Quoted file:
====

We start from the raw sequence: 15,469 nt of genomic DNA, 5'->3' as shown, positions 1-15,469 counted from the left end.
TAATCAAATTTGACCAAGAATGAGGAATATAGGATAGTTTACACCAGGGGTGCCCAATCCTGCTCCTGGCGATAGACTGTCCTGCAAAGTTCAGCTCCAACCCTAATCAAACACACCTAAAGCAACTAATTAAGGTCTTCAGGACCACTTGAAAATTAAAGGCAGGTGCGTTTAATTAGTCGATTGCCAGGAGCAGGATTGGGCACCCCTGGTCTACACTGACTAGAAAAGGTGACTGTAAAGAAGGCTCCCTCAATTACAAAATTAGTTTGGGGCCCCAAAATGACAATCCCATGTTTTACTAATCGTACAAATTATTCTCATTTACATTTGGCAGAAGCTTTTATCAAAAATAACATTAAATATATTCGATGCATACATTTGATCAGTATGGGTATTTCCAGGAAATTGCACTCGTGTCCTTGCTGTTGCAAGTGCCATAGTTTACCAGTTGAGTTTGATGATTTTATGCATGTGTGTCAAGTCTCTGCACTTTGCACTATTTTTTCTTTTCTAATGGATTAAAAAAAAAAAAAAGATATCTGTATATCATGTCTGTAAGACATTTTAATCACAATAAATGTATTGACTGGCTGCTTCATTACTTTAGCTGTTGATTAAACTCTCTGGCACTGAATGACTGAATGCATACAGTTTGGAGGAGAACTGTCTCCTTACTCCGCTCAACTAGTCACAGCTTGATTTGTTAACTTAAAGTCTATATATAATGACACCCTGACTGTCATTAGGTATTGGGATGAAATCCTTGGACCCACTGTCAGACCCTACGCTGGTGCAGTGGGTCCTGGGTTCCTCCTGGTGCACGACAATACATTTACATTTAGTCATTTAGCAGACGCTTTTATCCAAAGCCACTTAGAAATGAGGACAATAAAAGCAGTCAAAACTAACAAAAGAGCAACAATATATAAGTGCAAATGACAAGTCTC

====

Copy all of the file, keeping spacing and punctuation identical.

We start from the raw sequence: 15,469 nt of genomic DNA, 5'->3' as shown, positions 1-15,469 counted from the left end.
TAATCAAATTTGACCAAGAATGAGGAATATAGGATAGTTTACACCAGGGGTGCCCAATCCTGCTCCTGGCGATAGACTGTCCTGCAAAGTTCAGCTCCAACCCTAATCAAACACACCTAAAGCAACTAATTAAGGTCTTCAGGACCACTTGAAAATTAAAGGCAGGTGCGTTTAATTAGTCGATTGCCAGGAGCAGGATTGGGCACCCCTGGTCTACACTGACTAGAAAAGGTGACTGTAAAGAAGGCTCCCTCAATTACAAAATTAGTTTGGGGCCCCAAAATGACAATCCCATGTTTTACTAATCGTACAAATTATTCTCATTTACATTTGGCAGAAGCTTTTATCAAAAATAACATTAAATATATTCGATGCATACATTTGATCAGTATGGGTATTTCCAGGAAATTGCACTCGTGTCCTTGCTGTTGCAAGTGCCATAGTTTACCAGTTGAGTTTGATGATTTTATGCATGTGTGTCAAGTCTCTGCACTTTGCACTATTTTTTCTTTTCTAATGGATTAAAAAAAAAAAAAAGATATCTGTATATCATGTCTGTAAGACATTTTAATCACAATAAATGTATTGACTGGCTGCTTCATTACTTTAGCTGTTGATTAAACTCTCTGGCACTGAATGACTGAATGCATACAGTTTGGAGGAGAACTGTCTCCTTACTCCGCTCAACTAGTCACAGCTTGATTTGTTAACTTAAAGTCTATATATAATGACACCCTGACTGTCATTAGGTATTGGGATGAAATCCTTGGACCCACTGTCAGACCCTACGCTGGTGCAGTGGGTCCTGGGTTCCTCCTGGTGCACGACAATACATTTACATTTAGTCATTTAGCAGACGCTTTTATCCAAAGCCACTTAGAAATGAGGACAATAAAAGCAGTCAAAACTAACAAAAGAGCAACAATATATAAGTGCAAATGACAAGTCTC